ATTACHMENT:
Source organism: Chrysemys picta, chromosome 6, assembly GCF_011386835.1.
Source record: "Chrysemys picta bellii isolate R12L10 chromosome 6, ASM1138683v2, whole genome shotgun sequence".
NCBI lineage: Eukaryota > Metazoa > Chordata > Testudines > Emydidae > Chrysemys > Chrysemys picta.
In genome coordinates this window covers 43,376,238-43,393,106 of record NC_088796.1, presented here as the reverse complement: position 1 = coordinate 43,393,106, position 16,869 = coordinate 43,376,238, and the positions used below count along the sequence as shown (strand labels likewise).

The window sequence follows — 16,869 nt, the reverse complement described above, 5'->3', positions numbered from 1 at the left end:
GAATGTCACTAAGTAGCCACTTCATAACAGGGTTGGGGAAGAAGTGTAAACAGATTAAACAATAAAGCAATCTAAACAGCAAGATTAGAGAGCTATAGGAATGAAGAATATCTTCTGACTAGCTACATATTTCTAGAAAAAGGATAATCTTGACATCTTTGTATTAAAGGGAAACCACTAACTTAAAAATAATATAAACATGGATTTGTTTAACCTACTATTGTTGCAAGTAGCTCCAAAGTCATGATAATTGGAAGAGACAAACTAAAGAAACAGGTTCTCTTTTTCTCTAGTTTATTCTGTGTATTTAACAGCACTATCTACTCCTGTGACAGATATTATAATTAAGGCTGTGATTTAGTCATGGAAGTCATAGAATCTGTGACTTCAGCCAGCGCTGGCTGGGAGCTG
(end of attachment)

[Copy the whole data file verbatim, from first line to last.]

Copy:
Source organism: Chrysemys picta, chromosome 6, assembly GCF_011386835.1.
Source record: "Chrysemys picta bellii isolate R12L10 chromosome 6, ASM1138683v2, whole genome shotgun sequence".
NCBI lineage: Eukaryota > Metazoa > Chordata > Testudines > Emydidae > Chrysemys > Chrysemys picta.
In genome coordinates this window covers 43,376,238-43,393,106 of record NC_088796.1, presented here as the reverse complement: position 1 = coordinate 43,393,106, position 16,869 = coordinate 43,376,238, and the positions used below count along the sequence as shown (strand labels likewise).

The window sequence follows — 16,869 nt, the reverse complement described above, 5'->3', positions numbered from 1 at the left end:
GAATGTCACTAAGTAGCCACTTCATAACAGGGTTGGGGAAGAAGTGTAAACAGATTAAACAATAAAGCAATCTAAACAGCAAGATTAGAGAGCTATAGGAATGAAGAATATCTTCTGACTAGCTACATATTTCTAGAAAAAGGATAATCTTGACATCTTTGTATTAAAGGGAAACCACTAACTTAAAAATAATATAAACATGGATTTGTTTAACCTACTATTGTTGCAAGTAGCTCCAAAGTCATGATAATTGGAAGAGACAAACTAAAGAAACAGGTTCTCTTTTTCTCTAGTTTATTCTGTGTATTTAACAGCACTATCTACTCCTGTGACAGATATTATAATTAAGGCTGTGATTTAGTCATGGAAGTCATAGAATCTGTGACTTCAGCCAGCGCTGGCTGGGAGCTG